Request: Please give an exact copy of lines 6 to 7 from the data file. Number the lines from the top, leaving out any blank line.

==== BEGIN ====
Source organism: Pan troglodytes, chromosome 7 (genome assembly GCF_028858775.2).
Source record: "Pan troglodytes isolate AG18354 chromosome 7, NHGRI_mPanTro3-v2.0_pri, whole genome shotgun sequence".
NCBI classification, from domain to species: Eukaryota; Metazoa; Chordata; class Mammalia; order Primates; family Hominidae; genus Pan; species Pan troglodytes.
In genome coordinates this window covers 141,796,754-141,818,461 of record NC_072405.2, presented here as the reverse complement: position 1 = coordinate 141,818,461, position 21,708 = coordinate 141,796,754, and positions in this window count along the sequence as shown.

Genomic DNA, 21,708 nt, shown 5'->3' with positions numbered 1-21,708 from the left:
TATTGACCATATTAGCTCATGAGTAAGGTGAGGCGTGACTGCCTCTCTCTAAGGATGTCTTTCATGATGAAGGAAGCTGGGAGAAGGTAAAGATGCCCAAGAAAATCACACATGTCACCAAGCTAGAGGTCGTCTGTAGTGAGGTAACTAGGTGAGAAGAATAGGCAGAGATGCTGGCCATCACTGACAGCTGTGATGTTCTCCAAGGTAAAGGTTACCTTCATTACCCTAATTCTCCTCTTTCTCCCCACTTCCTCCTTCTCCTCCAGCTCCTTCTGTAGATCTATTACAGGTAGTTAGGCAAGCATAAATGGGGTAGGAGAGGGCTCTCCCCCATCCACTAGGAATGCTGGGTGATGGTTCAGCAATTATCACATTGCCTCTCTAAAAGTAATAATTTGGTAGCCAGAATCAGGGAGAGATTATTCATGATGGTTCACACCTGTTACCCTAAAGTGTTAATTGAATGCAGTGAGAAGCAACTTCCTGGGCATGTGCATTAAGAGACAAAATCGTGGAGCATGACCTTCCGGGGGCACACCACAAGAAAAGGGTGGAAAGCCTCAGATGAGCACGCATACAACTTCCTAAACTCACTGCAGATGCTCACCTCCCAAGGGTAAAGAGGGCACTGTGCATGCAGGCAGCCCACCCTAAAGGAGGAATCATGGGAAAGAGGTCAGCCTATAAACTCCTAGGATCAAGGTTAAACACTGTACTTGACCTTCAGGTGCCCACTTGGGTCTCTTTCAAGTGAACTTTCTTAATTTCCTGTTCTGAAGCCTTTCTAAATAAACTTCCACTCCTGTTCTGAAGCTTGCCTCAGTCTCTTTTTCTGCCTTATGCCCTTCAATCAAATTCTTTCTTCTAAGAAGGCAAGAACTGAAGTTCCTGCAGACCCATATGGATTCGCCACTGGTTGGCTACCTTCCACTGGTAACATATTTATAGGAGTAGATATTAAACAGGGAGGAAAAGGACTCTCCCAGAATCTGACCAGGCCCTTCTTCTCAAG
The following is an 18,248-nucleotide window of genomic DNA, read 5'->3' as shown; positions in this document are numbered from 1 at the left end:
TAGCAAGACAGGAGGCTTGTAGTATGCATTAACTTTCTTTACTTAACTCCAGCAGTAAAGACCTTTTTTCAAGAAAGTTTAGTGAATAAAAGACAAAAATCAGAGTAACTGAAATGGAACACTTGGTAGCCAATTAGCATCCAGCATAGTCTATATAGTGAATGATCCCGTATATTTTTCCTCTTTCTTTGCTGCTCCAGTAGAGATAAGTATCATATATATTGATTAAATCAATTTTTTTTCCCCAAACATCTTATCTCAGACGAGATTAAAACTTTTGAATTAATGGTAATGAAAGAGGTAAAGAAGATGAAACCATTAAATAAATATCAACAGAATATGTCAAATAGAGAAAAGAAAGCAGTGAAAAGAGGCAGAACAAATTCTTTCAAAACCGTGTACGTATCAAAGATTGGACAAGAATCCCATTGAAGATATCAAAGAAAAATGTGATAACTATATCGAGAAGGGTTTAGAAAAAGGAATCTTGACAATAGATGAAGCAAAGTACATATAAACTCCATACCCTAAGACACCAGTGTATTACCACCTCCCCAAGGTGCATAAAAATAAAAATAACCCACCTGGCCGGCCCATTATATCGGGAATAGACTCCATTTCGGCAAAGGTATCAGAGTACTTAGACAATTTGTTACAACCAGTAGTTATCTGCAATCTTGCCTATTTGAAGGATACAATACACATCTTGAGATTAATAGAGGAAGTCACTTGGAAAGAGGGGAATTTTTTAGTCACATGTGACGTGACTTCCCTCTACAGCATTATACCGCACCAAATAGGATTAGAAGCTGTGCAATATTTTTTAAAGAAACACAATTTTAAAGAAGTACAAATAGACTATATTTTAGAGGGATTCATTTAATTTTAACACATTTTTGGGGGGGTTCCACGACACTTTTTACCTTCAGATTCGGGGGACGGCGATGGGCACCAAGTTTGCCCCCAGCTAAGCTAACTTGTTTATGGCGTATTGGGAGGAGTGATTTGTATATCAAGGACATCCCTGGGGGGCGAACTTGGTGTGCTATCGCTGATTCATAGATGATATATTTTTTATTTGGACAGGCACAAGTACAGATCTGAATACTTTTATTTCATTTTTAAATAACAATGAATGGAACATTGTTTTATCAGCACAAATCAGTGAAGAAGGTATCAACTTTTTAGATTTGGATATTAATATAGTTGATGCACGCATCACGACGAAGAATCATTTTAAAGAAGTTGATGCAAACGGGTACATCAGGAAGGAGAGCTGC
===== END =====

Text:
TATTGACCATATTAGCTCATGAGTAAGGTGAGGCGTGACTGCCTCTCTCTAAGGATGTCTTTCATGATGAAGGAAGCTGGGAGAAGGTAAAGATGCCCAAGAAAATCACACATGTCACCAAGCTAGAGGTCGTCTGTAGTGAGGTAACTAGGTGAGAAGAATAGGCAGAGATGCTGGCCATCACTGACAGCTGTGATGTTCTCCAAGGTAAAGGTTACCTTCATTACCCTAATTCTCCTCTTTCTCCCCACTTCCTCCTTCTCCTCCAGCTCCTTCTGTAGATCTATTACAGGTAGTTAGGCAAGCATAAATGGGGTAGGAGAGGGCTCTCCCCCATCCACTAGGAATGCTGGGTGATGGTTCAGCAATTATCACATTGCCTCTCTAAAAGTAATAATTTGGTAGCCAGAATCAGGGAGAGATTATTCATGATGGTTCACACCTGTTACCCTAAAGTGTTAATTGAATGCAGTGAGAAGCAACTTCCTGGGCATGTGCATTAAGAGACAAAATCGTGGAGCATGACCTTCCGGGGGCACACCACAAGAAAAGGGTGGAAAGCCTCAGATGAGCACGCATACAACTTCCTAAACTCACTGCAGATGCTCACCTCCCAAGGGTAAAGAGGGCACTGTGCATGCAGGCAGCCCACCCTAAAGGAGGAATCATGGGAAAGAGGTCAGCCTATAAACTCCTAGGATCAAGGTTAAACACTGTACTTGACCTTCAGGTGCCCACTTGGGTCTCTTTCAAGTGAACTTTCTTAATTTCCTGTTCTGAAGCCTTTCTAAATAAACTTCCACTCCTGTTCTGAAGCTTGCCTCAGTCTCTTTTTCTGCCTTATGCCCTTCAATCAAATTCTTTCTTCTAAGAAGGCAAGAACTGAAGTTCCTGCAGACCCATATGGATTCGCCACTGGTTGGCTACCTTCCACTGGTAACATATTTATAGGAGTAGATATTAAACAGGGAGGAAAAGGACTCTCCCAGAATCTGACCAGGCCCTTCTTCTCAAG
The following is an 18,248-nucleotide window of genomic DNA, read 5'->3' as shown; positions in this document are numbered from 1 at the left end: